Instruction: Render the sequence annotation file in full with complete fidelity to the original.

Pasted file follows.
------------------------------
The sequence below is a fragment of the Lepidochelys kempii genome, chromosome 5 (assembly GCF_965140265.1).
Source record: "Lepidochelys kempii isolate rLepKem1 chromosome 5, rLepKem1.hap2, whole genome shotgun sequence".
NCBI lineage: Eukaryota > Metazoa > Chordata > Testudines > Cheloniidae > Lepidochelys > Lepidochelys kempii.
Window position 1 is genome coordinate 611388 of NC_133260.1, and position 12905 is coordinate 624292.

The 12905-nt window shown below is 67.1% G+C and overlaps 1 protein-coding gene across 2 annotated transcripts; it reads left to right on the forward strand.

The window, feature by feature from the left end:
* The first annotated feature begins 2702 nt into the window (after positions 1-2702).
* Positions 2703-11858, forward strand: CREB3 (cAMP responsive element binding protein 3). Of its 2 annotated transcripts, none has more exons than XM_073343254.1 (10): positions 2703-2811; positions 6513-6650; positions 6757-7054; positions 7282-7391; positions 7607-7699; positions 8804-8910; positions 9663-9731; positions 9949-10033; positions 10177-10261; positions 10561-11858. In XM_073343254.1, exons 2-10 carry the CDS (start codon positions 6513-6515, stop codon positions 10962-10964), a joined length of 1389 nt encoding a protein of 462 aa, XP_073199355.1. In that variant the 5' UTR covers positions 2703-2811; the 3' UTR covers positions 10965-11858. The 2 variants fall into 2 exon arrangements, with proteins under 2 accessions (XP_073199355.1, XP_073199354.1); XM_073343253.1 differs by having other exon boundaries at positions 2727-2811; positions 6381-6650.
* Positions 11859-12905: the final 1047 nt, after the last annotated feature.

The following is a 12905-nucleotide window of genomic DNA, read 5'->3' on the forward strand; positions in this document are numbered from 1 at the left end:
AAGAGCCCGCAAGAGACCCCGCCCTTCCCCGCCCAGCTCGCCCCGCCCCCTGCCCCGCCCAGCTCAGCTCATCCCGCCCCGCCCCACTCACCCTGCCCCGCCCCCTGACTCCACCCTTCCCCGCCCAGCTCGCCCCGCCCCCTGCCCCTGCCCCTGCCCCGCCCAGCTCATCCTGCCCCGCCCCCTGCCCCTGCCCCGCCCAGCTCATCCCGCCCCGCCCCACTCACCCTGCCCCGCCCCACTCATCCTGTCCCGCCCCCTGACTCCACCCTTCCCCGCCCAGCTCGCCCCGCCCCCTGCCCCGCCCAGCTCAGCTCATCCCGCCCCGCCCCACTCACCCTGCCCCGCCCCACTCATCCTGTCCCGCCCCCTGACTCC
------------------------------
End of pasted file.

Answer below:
The sequence below is a fragment of the Lepidochelys kempii genome, chromosome 5 (assembly GCF_965140265.1).
Source record: "Lepidochelys kempii isolate rLepKem1 chromosome 5, rLepKem1.hap2, whole genome shotgun sequence".
NCBI lineage: Eukaryota > Metazoa > Chordata > Testudines > Cheloniidae > Lepidochelys > Lepidochelys kempii.
Window position 1 is genome coordinate 611388 of NC_133260.1, and position 12905 is coordinate 624292.

The 12905-nt window shown below is 67.1% G+C and overlaps 1 protein-coding gene across 2 annotated transcripts; it reads left to right on the forward strand.

The window, feature by feature from the left end:
* The first annotated feature begins 2702 nt into the window (after positions 1-2702).
* Positions 2703-11858, forward strand: CREB3 (cAMP responsive element binding protein 3). Of its 2 annotated transcripts, none has more exons than XM_073343254.1 (10): positions 2703-2811; positions 6513-6650; positions 6757-7054; positions 7282-7391; positions 7607-7699; positions 8804-8910; positions 9663-9731; positions 9949-10033; positions 10177-10261; positions 10561-11858. In XM_073343254.1, exons 2-10 carry the CDS (start codon positions 6513-6515, stop codon positions 10962-10964), a joined length of 1389 nt encoding a protein of 462 aa, XP_073199355.1. In that variant the 5' UTR covers positions 2703-2811; the 3' UTR covers positions 10965-11858. The 2 variants fall into 2 exon arrangements, with proteins under 2 accessions (XP_073199355.1, XP_073199354.1); XM_073343253.1 differs by having other exon boundaries at positions 2727-2811; positions 6381-6650.
* Positions 11859-12905: the final 1047 nt, after the last annotated feature.

The following is a 12905-nucleotide window of genomic DNA, read 5'->3' on the forward strand; positions in this document are numbered from 1 at the left end:
AAGAGCCCGCAAGAGACCCCGCCCTTCCCCGCCCAGCTCGCCCCGCCCCCTGCCCCGCCCAGCTCAGCTCATCCCGCCCCGCCCCACTCACCCTGCCCCGCCCCCTGACTCCACCCTTCCCCGCCCAGCTCGCCCCGCCCCCTGCCCCTGCCCCTGCCCCGCCCAGCTCATCCTGCCCCGCCCCCTGCCCCTGCCCCGCCCAGCTCATCCCGCCCCGCCCCACTCACCCTGCCCCGCCCCACTCATCCTGTCCCGCCCCCTGACTCCACCCTTCCCCGCCCAGCTCGCCCCGCCCCCTGCCCCGCCCAGCTCAGCTCATCCCGCCCCGCCCCACTCACCCTGCCCCGCCCCACTCATCCTGTCCCGCCCCCTGACTCC